Spooky Author Identification: EDA

The content of this blog is based on some exploratory data analysis performed on the corpora provided for the “Spooky Author Identification” challenge at Kaggle [1]. The corpora includes excerpts/ sentences from some of the scariest writer of all times.

The Spooky Challenge

An Hallowen-based challenge [1] with the following goal: predict who was writing a sentence of a possible spooky story between Edgar Allan PoeHP Lovecraft and Mary Wollstonecraft Shelley.

“Deep into that darkness peering, long I stood there, wondering, fearing, doubting, dreaming dreams no mortal ever dared to dream before.” Edgar Allan Poe

“That is not dead which can eternal lie, And with strange aeons even death may die.” HP Lovecraft

“Life and death appeared to me ideal bounds, which I should first break through, and pour a torrent of light into our dark world.” Mary Wollstonecraft Shelley

The Toolset

The only tools available to us during this exploration will be our intuitioncuriosity and the selected packages. Specifically:

  • tidytext package, text mining for word processing and sentiment analysis using tidy tools
  • tidyverse package, an opinionated collection of R packages designed for data science
  • wordcloud package, pretty word clouds
  • gridExtra package, supporting functions to work with grid graphics
  • caret package, supporting function for performing stratified random sampling
  • corrplotpackage, a graphical display of a correlation matrix, confidence interval
# Required libraries
# if packages not installed
# install.packages("packageName")


The Beginning of the Journey: the Spooky Data

We are given a csv file, the train.csv, containing some information about the authors. The information consists on a set of sentences written by the different authors (EAPHPLMWS). Each entry (line) in the file is an observation providing the following information:

  • an id, a unique id for the excerpt/ sentence (as a string)
  • the text, the excerpt/ sentence (as a string),
  • the author, the author of the excerpt/ sentence (as a string)
    • a categorical feature that can assume three possible values
      • EAP for Edgar Allan Poe,
      • HPL for HP Lovecraft,
      • MWS for Mary Wollstonecraft Shelley

Author: Pier Lorenzo Paracchini

He is a generalist with a passion for people, data and technology. He has a Master of Science in Electronic Engineering from the Politecnico Di Milano and works as an enthusiast developer with a data scientist twist in the software innovation sector in Statoil. His journey in data science and machine learning started in 2014.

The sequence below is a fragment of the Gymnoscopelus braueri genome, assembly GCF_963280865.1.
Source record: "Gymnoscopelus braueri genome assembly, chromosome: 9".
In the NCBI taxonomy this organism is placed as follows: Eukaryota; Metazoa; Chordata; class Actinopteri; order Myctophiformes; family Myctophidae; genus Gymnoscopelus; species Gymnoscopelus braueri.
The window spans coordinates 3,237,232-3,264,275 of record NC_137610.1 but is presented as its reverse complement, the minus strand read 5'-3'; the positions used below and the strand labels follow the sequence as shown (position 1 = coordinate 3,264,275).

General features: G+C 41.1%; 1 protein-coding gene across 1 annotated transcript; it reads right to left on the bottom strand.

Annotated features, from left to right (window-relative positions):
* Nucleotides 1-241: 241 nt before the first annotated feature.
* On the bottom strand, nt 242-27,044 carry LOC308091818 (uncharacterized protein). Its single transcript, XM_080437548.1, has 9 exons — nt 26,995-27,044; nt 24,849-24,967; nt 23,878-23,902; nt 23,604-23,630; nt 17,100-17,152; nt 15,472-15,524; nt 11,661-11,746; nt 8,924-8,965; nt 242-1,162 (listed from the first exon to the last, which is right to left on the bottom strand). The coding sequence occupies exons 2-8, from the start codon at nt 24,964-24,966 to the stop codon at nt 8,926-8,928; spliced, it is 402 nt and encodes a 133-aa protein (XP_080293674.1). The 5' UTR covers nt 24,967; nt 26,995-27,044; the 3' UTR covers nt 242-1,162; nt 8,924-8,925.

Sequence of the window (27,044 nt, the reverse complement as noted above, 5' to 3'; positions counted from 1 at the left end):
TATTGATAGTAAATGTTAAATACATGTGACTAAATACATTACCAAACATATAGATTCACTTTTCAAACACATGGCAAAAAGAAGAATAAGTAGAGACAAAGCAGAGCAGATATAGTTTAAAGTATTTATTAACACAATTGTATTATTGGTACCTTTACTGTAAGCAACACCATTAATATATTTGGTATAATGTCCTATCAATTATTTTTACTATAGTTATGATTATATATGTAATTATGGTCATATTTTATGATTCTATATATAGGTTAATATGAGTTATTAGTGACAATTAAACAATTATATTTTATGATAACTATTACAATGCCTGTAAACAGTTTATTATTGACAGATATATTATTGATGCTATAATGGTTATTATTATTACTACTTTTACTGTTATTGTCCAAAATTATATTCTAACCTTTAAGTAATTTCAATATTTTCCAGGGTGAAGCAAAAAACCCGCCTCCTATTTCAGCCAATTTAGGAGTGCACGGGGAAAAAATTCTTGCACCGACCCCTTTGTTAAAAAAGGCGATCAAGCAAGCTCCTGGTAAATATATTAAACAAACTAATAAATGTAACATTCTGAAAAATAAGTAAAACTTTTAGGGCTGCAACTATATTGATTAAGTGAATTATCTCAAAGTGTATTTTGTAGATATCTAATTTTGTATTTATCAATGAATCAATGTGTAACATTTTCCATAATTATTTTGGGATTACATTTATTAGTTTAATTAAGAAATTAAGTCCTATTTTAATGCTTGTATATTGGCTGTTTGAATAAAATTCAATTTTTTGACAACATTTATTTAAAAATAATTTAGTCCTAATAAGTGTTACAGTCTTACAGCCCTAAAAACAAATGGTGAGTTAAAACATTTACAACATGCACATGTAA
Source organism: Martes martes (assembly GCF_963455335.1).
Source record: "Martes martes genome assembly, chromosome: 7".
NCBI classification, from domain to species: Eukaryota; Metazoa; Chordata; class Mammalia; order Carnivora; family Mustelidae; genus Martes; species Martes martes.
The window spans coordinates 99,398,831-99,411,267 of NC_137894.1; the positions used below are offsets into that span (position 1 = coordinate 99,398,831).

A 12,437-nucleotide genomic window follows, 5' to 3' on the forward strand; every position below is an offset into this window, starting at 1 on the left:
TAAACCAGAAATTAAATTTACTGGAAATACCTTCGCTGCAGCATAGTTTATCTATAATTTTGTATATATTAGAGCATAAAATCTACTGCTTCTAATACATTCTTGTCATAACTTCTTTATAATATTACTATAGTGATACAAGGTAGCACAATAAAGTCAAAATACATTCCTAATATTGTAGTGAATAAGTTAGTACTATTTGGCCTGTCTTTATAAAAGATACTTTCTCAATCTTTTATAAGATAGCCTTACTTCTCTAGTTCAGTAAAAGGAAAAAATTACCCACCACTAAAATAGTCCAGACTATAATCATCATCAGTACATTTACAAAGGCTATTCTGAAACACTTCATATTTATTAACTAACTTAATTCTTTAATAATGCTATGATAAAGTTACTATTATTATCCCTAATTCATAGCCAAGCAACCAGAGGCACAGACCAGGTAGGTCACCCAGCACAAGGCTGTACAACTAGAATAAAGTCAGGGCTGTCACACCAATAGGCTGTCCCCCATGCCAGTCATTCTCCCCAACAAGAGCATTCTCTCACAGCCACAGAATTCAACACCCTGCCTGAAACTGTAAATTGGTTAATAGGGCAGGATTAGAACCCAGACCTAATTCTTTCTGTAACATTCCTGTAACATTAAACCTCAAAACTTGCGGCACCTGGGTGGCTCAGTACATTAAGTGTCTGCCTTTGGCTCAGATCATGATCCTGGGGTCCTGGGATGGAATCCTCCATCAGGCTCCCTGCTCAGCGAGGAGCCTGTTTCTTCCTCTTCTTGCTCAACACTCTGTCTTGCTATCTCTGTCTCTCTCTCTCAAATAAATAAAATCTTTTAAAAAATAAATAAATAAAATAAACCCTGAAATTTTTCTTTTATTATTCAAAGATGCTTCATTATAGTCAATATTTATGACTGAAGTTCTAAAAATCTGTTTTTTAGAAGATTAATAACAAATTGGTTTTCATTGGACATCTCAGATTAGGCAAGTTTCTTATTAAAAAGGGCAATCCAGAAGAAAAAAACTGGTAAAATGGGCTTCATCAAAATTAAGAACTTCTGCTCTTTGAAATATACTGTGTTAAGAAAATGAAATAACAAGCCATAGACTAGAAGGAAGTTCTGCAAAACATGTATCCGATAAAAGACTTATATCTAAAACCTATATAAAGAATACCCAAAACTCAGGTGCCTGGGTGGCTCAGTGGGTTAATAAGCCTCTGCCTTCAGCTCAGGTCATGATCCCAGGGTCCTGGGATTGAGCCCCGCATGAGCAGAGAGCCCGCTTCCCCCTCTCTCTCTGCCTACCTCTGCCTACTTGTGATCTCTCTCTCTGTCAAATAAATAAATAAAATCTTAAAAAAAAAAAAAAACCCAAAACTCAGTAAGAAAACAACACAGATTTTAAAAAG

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# loading the data using readr package
spooky_data <- readr::read_csv(file = "./../../../data/train.csv",
                              col_types = "ccc",
                              locale = locale("en"),
                              na = c("", "NA"))

# readr::read_csv does not transform string into factor
# being the author feature categorical by nature
# it is transformed into a factor
spooky_data$author <- as.factor(spooky_data$author)

The overall data includes 19579 observations with 3 features (id, text, author). Specifically 7900 excerpts (40.35 %) of Edgard Allan Poe, 5635 excerpts (28.78 %) of HP Lovecraft and 6044 excerpts (30.87 %) of Mary Wollstonecraft Shelley.

Avoid the madness!

It is forbidden to use all of the provided spooky data for finding our way through the unique spookyness of each author. We still want to evaluate how our intuition generalizes on a unseen excerpt/ sentence, right?? For this reason the given training data is split in two parts (using stratified random sampling)

  • an actual training dataset (70% of the excerpts/ sentences), used for
    • exploration and insight creation, and
    • traing the classification model
  • test dataset (the remaining 30% of the excerpts/ sentences), used for
    • evaluation of the accuracy of our classification model.
# setting the seed for reproducibility
trainIndex <- caret::createDataPartition(spooky_data$author, p = 0.7, list = FALSE, times = 1)
spooky_training <- spooky_data[trainIndex,]
spooky_testing <- spooky_data[-trainIndex,]

Specifically 5530 excerpts (40.35 %) of Edgard Allan Poe, 3945 excerpts (28.78 %) of HP Lovecraft and 4231 excerpts (30.87 %) of Mary Wollstonecraft Shelley.

Moving our first steps: from darkness into the light

Before start building any model, we need to understand tha data, build intuitions about the information contanined in the data and identify a way to use those intuitions to build a great predicting model.

Is the provided data useable?

Question: Does each observation has an id? An excerpt/ sentence associated to it? An author?

missingValueSummary <- colSums(is.na(spooky_